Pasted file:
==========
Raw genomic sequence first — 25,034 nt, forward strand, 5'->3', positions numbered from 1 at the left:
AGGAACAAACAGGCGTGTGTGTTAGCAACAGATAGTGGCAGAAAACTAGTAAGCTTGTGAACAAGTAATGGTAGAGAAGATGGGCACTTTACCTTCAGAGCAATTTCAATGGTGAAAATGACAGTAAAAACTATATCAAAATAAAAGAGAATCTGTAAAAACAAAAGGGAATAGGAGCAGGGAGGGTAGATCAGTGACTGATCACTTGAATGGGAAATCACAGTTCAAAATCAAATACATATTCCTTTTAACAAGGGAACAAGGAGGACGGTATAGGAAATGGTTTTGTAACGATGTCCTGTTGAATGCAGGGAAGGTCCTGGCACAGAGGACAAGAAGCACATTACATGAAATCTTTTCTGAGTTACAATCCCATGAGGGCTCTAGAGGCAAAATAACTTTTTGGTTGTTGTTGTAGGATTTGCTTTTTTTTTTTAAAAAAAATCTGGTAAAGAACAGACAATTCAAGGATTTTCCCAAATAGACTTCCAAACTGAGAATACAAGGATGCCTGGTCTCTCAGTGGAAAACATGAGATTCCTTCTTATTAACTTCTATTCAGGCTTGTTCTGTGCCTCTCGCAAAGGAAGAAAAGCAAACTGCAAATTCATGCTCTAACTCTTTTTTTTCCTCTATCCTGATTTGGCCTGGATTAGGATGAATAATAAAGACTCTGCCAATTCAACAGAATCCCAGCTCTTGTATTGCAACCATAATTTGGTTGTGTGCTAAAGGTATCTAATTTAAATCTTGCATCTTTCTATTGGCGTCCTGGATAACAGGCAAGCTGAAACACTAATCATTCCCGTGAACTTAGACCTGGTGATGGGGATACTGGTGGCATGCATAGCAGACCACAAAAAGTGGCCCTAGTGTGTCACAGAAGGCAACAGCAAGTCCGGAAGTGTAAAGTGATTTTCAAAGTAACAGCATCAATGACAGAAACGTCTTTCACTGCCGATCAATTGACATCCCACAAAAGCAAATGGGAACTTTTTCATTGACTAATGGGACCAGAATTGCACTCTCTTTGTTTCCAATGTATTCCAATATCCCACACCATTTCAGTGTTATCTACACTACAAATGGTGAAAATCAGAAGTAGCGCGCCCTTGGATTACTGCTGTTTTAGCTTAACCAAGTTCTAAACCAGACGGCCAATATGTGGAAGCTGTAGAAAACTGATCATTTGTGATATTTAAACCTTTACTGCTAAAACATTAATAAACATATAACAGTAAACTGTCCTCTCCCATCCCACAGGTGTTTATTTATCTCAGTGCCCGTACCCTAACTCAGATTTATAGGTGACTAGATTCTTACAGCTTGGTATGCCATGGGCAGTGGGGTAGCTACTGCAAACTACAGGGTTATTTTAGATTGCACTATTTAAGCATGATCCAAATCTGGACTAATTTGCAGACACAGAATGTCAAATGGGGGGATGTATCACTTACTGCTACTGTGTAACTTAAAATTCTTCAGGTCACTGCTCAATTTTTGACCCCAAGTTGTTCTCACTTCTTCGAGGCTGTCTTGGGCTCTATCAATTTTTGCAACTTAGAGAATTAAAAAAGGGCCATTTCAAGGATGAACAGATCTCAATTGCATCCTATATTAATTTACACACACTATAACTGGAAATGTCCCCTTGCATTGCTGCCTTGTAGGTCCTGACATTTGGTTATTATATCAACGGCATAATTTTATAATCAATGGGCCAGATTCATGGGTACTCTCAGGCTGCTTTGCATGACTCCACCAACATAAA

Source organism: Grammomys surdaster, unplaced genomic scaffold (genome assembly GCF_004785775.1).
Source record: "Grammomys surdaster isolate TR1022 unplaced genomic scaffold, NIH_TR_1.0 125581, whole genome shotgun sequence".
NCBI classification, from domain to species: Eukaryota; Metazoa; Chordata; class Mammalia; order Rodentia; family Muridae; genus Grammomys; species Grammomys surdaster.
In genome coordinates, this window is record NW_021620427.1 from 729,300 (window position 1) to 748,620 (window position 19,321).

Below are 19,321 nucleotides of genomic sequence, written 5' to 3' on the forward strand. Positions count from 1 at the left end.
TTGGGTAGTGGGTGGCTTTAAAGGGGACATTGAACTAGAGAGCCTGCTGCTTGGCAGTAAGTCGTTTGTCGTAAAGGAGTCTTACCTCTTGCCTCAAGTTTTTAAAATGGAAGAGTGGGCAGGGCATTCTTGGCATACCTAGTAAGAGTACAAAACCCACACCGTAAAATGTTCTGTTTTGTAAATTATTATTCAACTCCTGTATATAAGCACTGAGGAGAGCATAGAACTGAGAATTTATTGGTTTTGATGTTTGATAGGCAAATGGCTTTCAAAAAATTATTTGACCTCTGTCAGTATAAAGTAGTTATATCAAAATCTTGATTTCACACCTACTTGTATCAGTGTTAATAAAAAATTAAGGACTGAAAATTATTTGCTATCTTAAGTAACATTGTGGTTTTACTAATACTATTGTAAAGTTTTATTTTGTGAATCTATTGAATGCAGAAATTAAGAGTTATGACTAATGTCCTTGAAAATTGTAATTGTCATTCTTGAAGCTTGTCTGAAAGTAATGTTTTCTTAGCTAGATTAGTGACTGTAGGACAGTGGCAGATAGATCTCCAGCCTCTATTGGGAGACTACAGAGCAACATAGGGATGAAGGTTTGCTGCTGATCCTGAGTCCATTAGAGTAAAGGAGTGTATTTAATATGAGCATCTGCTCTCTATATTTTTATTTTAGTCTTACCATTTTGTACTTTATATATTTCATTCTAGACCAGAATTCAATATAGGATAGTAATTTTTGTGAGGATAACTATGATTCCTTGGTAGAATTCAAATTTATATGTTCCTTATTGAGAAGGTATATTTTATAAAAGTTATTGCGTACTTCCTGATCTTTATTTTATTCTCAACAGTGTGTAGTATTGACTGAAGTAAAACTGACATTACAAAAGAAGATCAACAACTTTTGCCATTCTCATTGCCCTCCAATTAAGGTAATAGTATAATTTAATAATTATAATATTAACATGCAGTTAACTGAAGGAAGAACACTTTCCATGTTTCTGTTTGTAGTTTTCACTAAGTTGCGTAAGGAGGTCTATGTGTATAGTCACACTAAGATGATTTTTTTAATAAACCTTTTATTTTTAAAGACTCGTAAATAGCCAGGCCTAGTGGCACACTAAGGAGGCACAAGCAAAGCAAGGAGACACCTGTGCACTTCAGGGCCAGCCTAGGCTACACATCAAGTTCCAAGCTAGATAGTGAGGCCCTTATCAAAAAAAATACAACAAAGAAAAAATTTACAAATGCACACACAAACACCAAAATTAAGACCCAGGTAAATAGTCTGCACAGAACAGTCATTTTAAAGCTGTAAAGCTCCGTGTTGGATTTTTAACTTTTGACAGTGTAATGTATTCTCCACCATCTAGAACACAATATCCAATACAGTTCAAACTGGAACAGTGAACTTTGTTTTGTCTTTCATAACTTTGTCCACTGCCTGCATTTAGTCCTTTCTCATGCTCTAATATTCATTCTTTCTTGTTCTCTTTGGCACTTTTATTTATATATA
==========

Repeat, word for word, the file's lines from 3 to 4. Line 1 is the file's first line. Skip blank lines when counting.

Source organism: Grammomys surdaster, unplaced genomic scaffold (genome assembly GCF_004785775.1).
Source record: "Grammomys surdaster isolate TR1022 unplaced genomic scaffold, NIH_TR_1.0 125581, whole genome shotgun sequence".